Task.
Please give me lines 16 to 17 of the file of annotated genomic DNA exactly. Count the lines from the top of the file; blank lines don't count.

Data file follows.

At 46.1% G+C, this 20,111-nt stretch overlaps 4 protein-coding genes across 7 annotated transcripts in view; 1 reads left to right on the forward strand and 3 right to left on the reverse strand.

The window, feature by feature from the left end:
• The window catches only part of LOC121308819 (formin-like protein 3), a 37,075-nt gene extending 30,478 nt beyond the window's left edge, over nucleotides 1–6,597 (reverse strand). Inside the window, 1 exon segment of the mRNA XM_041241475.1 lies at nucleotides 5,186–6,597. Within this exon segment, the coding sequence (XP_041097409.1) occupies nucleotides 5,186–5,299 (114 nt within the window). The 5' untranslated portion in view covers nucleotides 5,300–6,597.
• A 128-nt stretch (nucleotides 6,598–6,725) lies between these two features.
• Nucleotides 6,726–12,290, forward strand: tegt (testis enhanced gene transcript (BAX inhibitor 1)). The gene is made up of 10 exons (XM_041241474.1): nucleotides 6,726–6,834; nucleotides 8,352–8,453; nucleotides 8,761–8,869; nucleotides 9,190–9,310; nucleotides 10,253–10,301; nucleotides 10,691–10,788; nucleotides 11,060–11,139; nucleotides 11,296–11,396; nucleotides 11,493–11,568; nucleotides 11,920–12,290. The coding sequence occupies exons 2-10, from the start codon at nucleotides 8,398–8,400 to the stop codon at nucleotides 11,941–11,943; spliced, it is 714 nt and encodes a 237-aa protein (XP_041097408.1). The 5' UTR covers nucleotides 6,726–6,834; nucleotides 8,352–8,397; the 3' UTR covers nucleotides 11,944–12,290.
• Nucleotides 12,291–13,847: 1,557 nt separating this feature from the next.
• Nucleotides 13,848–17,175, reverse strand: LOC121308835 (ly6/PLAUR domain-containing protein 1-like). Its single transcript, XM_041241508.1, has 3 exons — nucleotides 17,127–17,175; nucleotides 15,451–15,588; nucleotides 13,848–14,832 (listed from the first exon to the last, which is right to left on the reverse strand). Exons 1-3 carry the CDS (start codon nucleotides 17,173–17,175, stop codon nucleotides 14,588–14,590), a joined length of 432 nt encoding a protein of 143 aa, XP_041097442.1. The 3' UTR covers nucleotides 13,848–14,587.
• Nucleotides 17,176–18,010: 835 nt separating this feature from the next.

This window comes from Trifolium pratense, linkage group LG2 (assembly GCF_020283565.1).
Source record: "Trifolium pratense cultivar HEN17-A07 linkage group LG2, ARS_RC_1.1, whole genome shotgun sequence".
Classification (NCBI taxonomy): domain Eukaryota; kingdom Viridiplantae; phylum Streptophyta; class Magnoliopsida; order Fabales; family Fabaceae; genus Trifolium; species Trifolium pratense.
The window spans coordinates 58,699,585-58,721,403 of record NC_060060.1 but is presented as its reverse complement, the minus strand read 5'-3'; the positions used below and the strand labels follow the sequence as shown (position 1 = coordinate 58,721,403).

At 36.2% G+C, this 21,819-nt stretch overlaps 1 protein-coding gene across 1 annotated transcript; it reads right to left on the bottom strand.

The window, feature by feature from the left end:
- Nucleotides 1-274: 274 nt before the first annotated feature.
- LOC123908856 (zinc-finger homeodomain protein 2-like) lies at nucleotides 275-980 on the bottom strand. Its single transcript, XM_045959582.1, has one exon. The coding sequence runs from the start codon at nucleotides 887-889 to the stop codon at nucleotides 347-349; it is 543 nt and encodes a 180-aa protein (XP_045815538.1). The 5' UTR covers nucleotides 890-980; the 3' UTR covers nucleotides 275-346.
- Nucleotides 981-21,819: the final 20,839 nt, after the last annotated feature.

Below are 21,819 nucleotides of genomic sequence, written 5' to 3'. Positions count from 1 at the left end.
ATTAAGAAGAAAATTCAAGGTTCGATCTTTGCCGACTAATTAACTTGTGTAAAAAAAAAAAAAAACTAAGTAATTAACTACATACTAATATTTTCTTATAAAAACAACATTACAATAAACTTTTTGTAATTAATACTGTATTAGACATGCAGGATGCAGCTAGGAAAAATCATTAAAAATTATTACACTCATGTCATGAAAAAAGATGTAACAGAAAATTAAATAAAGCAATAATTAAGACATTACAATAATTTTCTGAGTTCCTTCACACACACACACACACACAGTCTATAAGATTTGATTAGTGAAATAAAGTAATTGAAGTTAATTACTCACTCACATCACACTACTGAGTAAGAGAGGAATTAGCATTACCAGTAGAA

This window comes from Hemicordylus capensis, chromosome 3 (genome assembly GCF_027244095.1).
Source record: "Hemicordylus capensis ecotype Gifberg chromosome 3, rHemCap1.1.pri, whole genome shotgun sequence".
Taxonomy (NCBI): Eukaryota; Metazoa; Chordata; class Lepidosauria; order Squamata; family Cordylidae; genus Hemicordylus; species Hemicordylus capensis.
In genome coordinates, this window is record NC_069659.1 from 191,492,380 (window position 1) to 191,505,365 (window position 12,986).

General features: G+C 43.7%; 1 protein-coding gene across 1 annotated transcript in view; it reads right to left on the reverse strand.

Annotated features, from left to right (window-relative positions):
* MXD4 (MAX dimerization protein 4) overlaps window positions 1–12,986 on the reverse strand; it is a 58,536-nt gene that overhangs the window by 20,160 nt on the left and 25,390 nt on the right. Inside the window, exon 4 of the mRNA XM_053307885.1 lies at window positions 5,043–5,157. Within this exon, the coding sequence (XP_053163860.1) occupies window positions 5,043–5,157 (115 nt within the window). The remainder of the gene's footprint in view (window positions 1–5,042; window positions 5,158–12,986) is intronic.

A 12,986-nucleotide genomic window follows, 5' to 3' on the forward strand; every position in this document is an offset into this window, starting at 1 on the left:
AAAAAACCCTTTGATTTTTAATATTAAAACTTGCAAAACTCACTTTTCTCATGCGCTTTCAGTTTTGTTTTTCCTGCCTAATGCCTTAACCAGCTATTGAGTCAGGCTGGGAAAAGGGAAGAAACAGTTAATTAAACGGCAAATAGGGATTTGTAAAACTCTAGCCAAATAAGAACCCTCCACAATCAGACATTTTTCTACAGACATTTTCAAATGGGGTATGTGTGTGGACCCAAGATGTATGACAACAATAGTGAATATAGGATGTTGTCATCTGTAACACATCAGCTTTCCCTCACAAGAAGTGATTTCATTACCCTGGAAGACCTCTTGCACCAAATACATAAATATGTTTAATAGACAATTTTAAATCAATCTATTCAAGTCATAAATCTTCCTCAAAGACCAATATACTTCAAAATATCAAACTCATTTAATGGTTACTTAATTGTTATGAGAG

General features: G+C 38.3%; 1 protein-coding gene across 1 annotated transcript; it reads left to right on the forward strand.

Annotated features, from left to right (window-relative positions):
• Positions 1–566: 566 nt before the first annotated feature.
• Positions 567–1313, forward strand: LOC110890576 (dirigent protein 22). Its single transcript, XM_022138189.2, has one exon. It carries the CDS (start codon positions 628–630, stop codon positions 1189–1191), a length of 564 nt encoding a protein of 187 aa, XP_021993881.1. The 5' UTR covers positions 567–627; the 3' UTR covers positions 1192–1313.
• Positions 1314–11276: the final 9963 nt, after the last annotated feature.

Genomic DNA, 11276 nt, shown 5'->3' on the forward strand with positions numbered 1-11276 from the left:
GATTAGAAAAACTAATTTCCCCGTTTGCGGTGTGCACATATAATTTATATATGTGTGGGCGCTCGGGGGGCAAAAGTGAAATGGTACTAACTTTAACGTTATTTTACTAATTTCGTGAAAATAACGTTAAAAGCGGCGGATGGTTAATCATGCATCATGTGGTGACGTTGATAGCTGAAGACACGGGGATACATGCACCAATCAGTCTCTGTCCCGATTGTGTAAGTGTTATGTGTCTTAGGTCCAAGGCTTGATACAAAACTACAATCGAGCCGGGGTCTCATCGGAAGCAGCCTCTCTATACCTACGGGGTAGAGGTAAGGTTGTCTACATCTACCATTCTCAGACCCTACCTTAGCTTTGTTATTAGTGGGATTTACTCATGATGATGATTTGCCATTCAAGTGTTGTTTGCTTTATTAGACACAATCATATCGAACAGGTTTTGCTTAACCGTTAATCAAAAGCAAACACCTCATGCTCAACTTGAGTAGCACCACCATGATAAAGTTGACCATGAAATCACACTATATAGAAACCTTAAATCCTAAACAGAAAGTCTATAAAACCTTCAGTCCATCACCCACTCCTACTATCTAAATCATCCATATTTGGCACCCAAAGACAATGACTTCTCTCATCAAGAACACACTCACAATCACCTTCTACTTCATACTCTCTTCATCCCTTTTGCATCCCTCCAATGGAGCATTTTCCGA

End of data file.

- LOC123908856 (zinc-finger homeodomain protein 2-like) lies at nucleotides 275-980 on the bottom strand. Its single transcript, XM_045959582.1, has one exon. The coding sequence runs from the start codon at nucleotides 887-889 to the stop codon at nucleotides 347-349; it is 543 nt and encodes a 180-aa protein (XP_045815538.1). The 5' UTR covers nucleotides 890-980; the 3' UTR covers nucleotides 275-346.
- Nucleotides 981-21,819: the final 20,839 nt, after the last annotated feature.